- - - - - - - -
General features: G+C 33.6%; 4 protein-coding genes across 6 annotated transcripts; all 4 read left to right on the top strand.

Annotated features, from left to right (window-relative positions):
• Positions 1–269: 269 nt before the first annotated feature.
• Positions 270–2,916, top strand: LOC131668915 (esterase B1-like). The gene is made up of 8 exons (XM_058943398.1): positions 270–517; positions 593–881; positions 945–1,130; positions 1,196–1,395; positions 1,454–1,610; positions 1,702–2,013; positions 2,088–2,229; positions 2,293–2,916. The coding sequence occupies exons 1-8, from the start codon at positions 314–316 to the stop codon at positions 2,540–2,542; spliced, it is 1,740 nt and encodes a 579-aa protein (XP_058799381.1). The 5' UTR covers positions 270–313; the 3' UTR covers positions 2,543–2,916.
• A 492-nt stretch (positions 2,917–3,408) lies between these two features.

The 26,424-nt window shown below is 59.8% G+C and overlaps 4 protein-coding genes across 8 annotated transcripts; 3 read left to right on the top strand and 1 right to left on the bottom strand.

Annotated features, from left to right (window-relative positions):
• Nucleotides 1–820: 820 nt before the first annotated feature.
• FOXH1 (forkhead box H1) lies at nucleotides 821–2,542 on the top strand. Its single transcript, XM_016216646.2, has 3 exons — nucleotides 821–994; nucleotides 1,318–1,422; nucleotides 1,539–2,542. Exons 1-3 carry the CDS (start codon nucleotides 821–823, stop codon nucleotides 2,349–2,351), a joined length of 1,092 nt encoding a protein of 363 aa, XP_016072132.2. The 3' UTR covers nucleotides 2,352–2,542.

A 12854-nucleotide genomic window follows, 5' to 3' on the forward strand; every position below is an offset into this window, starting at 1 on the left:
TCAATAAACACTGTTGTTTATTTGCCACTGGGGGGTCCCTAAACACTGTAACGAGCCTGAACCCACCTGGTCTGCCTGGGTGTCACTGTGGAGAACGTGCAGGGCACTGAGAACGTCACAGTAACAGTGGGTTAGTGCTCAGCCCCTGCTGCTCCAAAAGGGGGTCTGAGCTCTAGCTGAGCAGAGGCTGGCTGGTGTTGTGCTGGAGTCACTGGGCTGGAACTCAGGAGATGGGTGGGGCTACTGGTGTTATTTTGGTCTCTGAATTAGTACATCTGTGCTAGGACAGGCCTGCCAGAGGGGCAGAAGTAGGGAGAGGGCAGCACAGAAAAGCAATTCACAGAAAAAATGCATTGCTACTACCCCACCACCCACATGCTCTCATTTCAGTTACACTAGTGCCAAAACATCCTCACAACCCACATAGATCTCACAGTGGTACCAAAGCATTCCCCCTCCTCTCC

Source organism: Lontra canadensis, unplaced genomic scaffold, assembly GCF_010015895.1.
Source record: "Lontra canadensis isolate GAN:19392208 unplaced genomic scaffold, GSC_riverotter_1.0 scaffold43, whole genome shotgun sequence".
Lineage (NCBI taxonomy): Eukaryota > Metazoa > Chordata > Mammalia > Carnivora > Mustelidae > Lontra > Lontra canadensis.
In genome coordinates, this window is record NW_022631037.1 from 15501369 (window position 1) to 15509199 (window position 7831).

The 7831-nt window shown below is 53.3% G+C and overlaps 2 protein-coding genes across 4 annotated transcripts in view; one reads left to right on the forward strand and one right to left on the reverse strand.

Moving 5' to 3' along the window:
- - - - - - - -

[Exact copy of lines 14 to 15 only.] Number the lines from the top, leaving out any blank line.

Lineage (NCBI taxonomy): Eukaryota > Metazoa > Chordata > Mammalia > Carnivora > Mustelidae > Lontra > Lontra canadensis.
In genome coordinates, this window is record NW_022631037.1 from 15501369 (window position 1) to 15509199 (window position 7831).